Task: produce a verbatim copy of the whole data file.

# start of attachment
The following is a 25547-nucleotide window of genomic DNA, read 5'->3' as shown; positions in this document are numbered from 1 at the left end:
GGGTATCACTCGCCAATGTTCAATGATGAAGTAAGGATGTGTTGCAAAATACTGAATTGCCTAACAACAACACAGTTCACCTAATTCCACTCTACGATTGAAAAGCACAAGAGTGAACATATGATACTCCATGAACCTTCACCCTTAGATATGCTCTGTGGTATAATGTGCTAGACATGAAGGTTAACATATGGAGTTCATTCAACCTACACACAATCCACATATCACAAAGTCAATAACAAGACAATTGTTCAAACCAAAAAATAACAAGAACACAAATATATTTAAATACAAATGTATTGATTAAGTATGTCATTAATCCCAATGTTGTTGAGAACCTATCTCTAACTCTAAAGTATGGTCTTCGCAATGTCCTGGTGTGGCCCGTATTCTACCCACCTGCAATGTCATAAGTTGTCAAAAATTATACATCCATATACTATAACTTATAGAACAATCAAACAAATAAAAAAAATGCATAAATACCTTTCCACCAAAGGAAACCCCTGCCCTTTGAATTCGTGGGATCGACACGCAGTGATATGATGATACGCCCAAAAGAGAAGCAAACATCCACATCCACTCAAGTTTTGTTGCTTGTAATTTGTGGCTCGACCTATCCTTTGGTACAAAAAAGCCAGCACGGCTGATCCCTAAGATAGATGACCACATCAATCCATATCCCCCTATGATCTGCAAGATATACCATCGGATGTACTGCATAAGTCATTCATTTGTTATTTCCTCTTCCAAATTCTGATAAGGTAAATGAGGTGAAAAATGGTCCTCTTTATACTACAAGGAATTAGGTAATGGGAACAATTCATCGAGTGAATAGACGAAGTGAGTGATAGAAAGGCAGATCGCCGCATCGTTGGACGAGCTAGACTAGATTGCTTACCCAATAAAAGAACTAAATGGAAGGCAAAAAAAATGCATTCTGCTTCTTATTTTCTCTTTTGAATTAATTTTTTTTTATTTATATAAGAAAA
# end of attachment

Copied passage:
The following is a 25547-nucleotide window of genomic DNA, read 5'->3' as shown; positions in this document are numbered from 1 at the left end:
GGGTATCACTCGCCAATGTTCAATGATGAAGTAAGGATGTGTTGCAAAATACTGAATTGCCTAACAACAACACAGTTCACCTAATTCCACTCTACGATTGAAAAGCACAAGAGTGAACATATGATACTCCATGAACCTTCACCCTTAGATATGCTCTGTGGTATAATGTGCTAGACATGAAGGTTAACATATGGAGTTCATTCAACCTACACACAATCCACATATCACAAAGTCAATAACAAGACAATTGTTCAAACCAAAAAATAACAAGAACACAAATATATTTAAATACAAATGTATTGATTAAGTATGTCATTAATCCCAATGTTGTTGAGAACCTATCTCTAACTCTAAAGTATGGTCTTCGCAATGTCCTGGTGTGGCCCGTATTCTACCCACCTGCAATGTCATAAGTTGTCAAAAATTATACATCCATATACTATAACTTATAGAACAATCAAACAAATAAAAAAAATGCATAAATACCTTTCCACCAAAGGAAACCCCTGCCCTTTGAATTCGTGGGATCGACACGCAGTGATATGATGATACGCCCAAAAGAGAAGCAAACATCCACATCCACTCAAGTTTTGTTGCTTGTAATTTGTGGCTCGACCTATCCTTTGGTACAAAAAAGCCAGCACGGCTGATCCCTAAGATAGATGACCACATCAATCCATATCCCCCTATGATCTGCAAGATATACCATCGGATGTACTGCATAAGTCATTCATTTGTTATTTCCTCTTCCAAATTCTGATAAGGTAAATGAGGTGAAAAATGGTCCTCTTTATACTACAAGGAATTAGGTAATGGGAACAATTCATCGAGTGAATAGACGAAGTGAGTGATAGAAAGGCAGATCGCCGCATCGTTGGACGAGCTAGACTAGATTGCTTACCCAATAAAAGAACTAAATGGAAGGCAAAAAAAATGCATTCTGCTTCTTATTTTCTCTTTTGAATTAATTTTTTTTTATTTATATAAGAAAA